Kleen Energy Systems applied for a Siting Council certificate for the plant on March 15, 2002 and received it on November 21, 2002. It is currently seeking to amend the certificate to allow a 620 megawatt plant. The plant has also received air pollution permits from the Department of Environmental Protection.


PA 05-1, June Special Session, establishes several initiatives to reduce costs associated with congestion on Connecticut's electric transmission system. Due to constraints on the system, older and relatively expensive power plants in the state have to run more often than would be the case in the absence of such constraints. The resulting congestion costs amount to several hundred million dollars per year for Connecticut consumers.

The act requires DPUC to issue an RFP to identify measures that would reduce congestion costs over the 2006 to 2010 period. Proposals can be submitted for distributed resources and larger generating plants. Electric companies can submit proposals under certain conditions and subject to certain restrictions. Proposals submitted by entities other than electric companies that are selected by DPUC are eligible to enter into long-term contracts to sell their plant's generating capacity to the electric companies, with DPUC approval. Such contracts are often important to developers of power plants because they permit the developers to obtain financing for the plants.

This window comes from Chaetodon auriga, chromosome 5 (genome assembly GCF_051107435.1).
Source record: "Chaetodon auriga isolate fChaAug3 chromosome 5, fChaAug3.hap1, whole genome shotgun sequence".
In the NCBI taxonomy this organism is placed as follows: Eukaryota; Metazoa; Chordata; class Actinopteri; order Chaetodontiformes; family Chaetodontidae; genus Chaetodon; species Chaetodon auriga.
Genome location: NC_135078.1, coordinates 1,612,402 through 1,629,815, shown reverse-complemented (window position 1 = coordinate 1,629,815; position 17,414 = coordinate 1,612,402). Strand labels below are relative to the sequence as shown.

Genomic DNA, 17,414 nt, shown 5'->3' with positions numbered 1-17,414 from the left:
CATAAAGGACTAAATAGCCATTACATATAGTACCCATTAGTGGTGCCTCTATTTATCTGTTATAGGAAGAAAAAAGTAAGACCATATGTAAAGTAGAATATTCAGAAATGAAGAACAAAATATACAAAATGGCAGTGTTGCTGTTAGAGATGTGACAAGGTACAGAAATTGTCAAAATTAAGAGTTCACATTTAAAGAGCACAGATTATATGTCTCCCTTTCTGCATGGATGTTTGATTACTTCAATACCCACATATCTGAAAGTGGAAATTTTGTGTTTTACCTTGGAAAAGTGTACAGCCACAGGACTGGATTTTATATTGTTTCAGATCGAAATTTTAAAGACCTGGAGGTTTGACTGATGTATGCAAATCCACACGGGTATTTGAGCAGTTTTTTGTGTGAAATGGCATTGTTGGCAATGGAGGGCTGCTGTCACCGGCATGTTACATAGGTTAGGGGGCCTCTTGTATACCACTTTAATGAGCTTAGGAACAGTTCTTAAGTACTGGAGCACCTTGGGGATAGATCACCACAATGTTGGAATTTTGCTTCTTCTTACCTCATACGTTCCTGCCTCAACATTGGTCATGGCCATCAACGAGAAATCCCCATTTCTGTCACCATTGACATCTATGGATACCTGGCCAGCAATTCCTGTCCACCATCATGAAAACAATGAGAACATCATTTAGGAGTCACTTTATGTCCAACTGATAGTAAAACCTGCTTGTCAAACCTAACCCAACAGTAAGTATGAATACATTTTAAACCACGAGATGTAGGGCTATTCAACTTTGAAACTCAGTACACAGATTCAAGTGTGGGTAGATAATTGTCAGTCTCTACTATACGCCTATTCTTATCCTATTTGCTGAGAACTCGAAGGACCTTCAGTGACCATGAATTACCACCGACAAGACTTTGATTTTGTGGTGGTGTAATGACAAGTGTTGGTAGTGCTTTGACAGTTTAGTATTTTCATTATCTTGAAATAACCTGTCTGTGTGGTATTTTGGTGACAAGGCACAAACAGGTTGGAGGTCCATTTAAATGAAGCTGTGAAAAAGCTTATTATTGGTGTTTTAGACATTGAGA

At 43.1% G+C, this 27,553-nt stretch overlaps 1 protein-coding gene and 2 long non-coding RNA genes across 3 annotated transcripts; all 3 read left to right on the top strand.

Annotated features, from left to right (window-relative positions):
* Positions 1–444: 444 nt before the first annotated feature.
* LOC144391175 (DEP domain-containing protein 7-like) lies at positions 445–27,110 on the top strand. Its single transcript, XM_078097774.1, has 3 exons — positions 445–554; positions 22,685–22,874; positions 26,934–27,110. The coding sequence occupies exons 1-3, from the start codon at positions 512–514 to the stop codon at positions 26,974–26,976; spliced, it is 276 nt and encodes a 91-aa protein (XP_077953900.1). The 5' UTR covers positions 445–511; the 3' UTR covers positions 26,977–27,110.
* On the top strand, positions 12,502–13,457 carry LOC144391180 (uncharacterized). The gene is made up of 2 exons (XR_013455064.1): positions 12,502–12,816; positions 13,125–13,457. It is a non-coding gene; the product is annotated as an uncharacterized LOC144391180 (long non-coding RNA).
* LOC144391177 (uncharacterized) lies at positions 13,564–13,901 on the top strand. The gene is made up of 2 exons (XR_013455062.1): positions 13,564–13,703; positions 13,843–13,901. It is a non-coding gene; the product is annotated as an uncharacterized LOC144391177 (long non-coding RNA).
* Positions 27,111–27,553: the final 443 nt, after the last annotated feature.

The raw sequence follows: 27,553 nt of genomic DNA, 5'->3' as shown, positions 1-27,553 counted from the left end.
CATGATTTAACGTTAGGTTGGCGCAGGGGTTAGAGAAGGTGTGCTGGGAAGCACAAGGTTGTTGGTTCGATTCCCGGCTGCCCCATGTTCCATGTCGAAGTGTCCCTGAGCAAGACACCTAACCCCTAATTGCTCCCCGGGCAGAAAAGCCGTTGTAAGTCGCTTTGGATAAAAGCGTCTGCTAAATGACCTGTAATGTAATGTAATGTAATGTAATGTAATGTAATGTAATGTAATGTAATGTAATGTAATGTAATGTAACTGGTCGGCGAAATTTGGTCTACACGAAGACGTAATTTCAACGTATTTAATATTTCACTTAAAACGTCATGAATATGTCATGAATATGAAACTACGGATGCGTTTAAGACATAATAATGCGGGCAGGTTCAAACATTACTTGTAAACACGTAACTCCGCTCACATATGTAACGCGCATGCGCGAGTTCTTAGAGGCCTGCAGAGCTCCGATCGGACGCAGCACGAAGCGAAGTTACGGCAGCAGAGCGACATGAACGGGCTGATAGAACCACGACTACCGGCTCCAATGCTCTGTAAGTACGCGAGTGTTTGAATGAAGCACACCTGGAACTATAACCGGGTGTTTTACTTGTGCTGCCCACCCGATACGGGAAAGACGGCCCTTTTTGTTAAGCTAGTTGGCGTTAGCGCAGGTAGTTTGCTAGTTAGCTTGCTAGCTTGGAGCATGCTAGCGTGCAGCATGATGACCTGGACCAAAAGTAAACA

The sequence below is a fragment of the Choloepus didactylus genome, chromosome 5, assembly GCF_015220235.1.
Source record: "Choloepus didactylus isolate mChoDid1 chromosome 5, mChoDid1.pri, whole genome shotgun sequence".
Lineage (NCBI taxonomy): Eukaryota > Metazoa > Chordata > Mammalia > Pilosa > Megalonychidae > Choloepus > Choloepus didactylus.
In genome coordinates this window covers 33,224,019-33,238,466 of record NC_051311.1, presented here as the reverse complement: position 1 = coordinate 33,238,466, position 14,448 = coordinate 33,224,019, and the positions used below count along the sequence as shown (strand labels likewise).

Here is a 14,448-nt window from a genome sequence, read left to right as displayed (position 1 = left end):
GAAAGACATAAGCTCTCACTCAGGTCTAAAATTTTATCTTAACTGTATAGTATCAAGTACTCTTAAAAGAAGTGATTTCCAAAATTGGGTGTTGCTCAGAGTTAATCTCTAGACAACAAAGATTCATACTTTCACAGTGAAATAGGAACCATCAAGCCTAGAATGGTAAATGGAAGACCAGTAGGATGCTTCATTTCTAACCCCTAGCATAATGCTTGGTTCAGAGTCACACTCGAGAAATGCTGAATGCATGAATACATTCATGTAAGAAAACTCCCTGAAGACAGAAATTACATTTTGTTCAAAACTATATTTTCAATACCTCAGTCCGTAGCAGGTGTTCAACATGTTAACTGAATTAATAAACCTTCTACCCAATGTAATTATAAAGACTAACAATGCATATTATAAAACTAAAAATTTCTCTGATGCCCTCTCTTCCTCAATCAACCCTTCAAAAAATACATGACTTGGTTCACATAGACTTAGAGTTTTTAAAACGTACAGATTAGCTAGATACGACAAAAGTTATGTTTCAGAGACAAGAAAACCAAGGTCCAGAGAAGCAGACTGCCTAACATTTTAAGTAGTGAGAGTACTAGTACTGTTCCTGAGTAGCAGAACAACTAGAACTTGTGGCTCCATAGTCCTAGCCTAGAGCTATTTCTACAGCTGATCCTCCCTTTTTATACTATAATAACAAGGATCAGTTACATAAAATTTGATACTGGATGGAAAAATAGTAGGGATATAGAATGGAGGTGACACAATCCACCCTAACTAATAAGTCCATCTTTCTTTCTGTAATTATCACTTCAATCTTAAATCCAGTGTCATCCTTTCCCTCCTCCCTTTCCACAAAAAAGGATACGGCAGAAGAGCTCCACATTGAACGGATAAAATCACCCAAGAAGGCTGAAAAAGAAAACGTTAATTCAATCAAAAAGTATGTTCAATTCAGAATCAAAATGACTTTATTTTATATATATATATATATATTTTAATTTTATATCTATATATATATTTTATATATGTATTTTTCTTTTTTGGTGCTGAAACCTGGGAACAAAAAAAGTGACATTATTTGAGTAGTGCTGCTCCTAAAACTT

Under the act, DPUC was to have developed principles and standards for the RFP by January 1, 2006. The act requires that the RFP be designed to encourage responses from various types of resources and encourage diversity in fuel types. DPUC was to have conducted the RFP by February 1, 2006. By May 1, 2006, DPUC was to have evaluated all of the proposals and approve one or more of them. In approving the proposals, DPUC must give preference to those that (1) result in the greatest reduction of congestion costs during the designated period, (2) make efficient use of existing sites and supply infrastructure, and (3) serve the long-term interests of ratepayers.

DPUC delayed implementation of these provisions because the Federal Energy Regulatory Commission is changing the rules on how congestion costs are calculated. As a result, DPUC could not determine the impact of any proposal on congestion costs. DPUC currently anticipates issuing the RFP by this September.

Under the act, if DPUC approves a bid for a long-term contract, the electric company must negotiate in good faith the final terms of the contract with the bidder and must submit the contract to DPUC for its approval. After 30 days, either party can request DPUC's assistance in resolving any outstanding issues.

DPUC must, approve, reject, or modify a long-term contract, which must contain terms to mitigate the long-term risks to ratepayers and cannot have a term exceeding 15 years. For DPUC to approve a contract, it must (1) result in the lowest reasonable costs, (2) increase reliability, and (3) minimize congestion charges over time.

The act also creates capital and operating cost subsidies for customers for installing distributed resources on their premises. These resources include small- and medium-size generating facilities (up to 65 megawatts) and conservation and load management measures. The proposed Kleen plant is not eligible for these incentives because of its size.